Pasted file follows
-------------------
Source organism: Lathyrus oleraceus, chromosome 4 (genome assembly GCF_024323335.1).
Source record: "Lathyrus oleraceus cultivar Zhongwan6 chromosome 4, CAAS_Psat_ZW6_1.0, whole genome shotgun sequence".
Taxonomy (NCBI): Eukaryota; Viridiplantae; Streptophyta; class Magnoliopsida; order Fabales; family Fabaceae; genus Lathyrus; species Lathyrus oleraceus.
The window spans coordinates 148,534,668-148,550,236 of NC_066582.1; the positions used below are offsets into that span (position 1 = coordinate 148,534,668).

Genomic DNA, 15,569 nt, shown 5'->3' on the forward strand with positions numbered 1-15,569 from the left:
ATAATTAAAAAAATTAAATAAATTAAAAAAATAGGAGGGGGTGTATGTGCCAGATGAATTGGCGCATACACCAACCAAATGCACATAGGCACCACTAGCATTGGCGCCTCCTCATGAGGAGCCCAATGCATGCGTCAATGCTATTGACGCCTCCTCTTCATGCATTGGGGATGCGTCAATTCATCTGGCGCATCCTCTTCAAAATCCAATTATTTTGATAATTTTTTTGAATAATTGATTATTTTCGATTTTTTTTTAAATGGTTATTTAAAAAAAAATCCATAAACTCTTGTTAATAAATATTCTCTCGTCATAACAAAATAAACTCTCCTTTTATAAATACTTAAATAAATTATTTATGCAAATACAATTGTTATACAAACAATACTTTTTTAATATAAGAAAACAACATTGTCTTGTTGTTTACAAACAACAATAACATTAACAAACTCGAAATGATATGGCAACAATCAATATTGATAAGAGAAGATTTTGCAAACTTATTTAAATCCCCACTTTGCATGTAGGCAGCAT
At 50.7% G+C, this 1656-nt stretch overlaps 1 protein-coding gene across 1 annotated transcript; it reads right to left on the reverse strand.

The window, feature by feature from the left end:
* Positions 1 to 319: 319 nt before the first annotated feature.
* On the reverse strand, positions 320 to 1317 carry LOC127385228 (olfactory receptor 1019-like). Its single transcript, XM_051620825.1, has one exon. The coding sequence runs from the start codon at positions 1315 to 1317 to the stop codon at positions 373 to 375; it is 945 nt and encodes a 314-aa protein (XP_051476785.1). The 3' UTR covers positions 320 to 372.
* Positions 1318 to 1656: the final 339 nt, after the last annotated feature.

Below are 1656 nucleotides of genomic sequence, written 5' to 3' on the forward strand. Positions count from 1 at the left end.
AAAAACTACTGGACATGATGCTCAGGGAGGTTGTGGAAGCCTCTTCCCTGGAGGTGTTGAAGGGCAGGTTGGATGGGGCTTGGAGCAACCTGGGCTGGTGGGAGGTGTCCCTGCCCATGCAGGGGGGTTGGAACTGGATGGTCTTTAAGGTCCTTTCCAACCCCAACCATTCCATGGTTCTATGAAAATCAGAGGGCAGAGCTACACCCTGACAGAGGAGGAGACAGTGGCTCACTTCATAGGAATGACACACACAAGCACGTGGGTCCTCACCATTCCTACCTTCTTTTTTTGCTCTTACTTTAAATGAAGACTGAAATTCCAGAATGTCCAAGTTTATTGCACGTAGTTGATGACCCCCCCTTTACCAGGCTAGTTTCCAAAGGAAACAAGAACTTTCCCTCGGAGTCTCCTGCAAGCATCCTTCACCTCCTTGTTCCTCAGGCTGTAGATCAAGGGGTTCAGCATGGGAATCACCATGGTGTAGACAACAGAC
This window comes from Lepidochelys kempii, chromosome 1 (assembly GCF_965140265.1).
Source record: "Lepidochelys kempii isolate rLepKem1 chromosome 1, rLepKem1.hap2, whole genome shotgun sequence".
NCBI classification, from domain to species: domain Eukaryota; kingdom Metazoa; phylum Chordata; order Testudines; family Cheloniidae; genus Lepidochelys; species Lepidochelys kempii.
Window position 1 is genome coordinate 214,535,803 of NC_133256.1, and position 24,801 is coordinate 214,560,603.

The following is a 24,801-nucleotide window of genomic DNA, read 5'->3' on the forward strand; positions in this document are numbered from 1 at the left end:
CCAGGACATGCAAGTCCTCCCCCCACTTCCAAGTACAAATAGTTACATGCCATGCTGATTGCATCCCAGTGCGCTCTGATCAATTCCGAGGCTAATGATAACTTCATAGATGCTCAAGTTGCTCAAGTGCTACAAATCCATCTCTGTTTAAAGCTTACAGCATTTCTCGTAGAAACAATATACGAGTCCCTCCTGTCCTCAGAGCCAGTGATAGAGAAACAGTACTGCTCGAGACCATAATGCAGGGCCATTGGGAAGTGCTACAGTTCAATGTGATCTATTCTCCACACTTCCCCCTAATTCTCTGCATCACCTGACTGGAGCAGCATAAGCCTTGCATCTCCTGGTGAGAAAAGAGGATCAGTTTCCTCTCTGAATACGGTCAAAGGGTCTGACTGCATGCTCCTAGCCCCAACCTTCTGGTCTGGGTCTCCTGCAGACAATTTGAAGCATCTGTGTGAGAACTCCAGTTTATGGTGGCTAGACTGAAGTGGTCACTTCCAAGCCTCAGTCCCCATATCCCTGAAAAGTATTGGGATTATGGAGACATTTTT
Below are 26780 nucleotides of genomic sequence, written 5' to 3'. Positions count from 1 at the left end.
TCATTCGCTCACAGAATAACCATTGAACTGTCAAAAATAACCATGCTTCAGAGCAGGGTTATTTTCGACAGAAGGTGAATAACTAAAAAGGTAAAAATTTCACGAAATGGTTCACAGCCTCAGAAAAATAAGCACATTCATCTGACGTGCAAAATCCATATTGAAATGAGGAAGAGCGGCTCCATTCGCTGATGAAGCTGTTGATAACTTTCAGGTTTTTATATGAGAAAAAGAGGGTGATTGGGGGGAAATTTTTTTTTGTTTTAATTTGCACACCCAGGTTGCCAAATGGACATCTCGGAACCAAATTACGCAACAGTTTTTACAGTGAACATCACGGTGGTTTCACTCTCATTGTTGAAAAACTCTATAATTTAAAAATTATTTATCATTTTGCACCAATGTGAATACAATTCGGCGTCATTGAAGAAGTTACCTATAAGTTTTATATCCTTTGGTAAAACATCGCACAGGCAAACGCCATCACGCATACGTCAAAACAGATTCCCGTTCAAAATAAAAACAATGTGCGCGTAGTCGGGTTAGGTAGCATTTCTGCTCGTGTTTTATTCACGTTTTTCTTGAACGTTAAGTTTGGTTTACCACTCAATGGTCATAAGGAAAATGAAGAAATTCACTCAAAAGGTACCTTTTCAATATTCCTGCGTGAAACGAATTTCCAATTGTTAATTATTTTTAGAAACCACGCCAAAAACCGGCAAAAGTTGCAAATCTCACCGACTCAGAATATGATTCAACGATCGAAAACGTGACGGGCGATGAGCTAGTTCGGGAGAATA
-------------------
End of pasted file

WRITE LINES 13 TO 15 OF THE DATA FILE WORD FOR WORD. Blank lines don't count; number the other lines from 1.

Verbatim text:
AAAAACTACTGGACATGATGCTCAGGGAGGTTGTGGAAGCCTCTTCCCTGGAGGTGTTGAAGGGCAGGTTGGATGGGGCTTGGAGCAACCTGGGCTGGTGGGAGGTGTCCCTGCCCATGCAGGGGGGTTGGAACTGGATGGTCTTTAAGGTCCTTTCCAACCCCAACCATTCCATGGTTCTATGAAAATCAGAGGGCAGAGCTACACCCTGACAGAGGAGGAGACAGTGGCTCACTTCATAGGAATGACACACACAAGCACGTGGGTCCTCACCATTCCTACCTTCTTTTTTTGCTCTTACTTTAAATGAAGACTGAAATTCCAGAATGTCCAAGTTTATTGCACGTAGTTGATGACCCCCCCTTTACCAGGCTAGTTTCCAAAGGAAACAAGAACTTTCCCTCGGAGTCTCCTGCAAGCATCCTTCACCTCCTTGTTCCTCAGGCTGTAGATCAAGGGGTTCAGCATGGGAATCACCATGGTGTAGACAACAGAC
This window comes from Lepidochelys kempii, chromosome 1 (assembly GCF_965140265.1).
Source record: "Lepidochelys kempii isolate rLepKem1 chromosome 1, rLepKem1.hap2, whole genome shotgun sequence".